Born in the Bronx and raised in upstate New York, Abel Ferrara started his professional film career on Mulberry Street in 1975. For the past year he’s been living on the block, and the feast of San Gennaro is the subject of his documentary.
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With a whole roster of memorable characters you couldn't put in a fictional movie, for fear of being accused of stereotyping, this wander around the titular street is quite enjoyable, although it could just as easily feel like being stuck in the company of drunken braggarts.
A (couple/few) Day(s) in the Life...of a bunch of old Italian guys on Mulberry St., one in particular Abel Ferrara....yeah there's some racist stuff and some homophobic stuff too...get over yourself. It is what it is and not liking this because of that...makes no sense. A slice of life in an old NYC Italian neighborhood filled with goombas and wise guys and entertainers and hustlers and just plain old Joes. Enjoy.
Ok, so Matthew Modine on a segway is a highlight, as is the appearance of Danny Aiello. As for the rest of this ... thing, be prepared for casual and overt racism, Ferrara endlessly (and drunkenly) defending some poor career choices, more racism, and for this to have absolutely no point. That said, it's hard not to watch once it's going. We continually asked, "Why is this in the film? HE'S the director?!"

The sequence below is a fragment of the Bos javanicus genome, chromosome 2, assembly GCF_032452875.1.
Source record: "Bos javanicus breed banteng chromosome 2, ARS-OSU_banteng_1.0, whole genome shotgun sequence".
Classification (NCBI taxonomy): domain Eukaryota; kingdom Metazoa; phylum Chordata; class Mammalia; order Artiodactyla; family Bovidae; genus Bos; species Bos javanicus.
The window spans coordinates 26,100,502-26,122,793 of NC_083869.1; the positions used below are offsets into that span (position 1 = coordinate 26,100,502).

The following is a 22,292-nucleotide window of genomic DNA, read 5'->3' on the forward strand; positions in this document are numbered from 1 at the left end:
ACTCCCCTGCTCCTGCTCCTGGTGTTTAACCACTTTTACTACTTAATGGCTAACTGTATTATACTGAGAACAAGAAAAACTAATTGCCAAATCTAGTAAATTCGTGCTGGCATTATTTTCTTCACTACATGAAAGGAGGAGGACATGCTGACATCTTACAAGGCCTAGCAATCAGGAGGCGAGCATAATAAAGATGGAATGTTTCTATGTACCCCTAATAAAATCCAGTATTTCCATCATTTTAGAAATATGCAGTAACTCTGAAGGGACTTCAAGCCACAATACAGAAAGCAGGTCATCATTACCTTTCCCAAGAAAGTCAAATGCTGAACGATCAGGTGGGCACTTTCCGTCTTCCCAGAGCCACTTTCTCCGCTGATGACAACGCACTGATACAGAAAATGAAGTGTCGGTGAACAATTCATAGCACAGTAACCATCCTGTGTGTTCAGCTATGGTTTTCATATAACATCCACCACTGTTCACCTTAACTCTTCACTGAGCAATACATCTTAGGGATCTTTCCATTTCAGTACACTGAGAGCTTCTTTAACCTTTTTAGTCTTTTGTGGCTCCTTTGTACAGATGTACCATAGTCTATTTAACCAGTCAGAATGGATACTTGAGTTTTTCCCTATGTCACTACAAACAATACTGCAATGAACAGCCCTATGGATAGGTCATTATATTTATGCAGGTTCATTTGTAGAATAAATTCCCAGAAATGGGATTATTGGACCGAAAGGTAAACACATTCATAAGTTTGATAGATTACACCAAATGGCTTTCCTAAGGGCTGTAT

Not a well-made documentary by ANY stretch of the imagination. The main subject, director Abel Ferrara is such a sleazebag from his casual use of racial slurs to his misogynistic stories, and he's so scuzzy that he seems to fit the stereotype of a sleazy '70s director in every way. And because of this, he is very easy to dismiss as anyone we care about and thus we can focus on the true star, the city itself.
I'd give this a 2.5. It's a snapshot of a place and time, a record of a cast of predominantly male characters mainly known to the director. Which means plenty of bonhomie. back-slapping and rambling anecdotes (some off-colour, but no more than would be expected). Somewhat indulgent. I can't imagine a woman getting the green light to make or distribute such a film. Social history then. A visit to another world.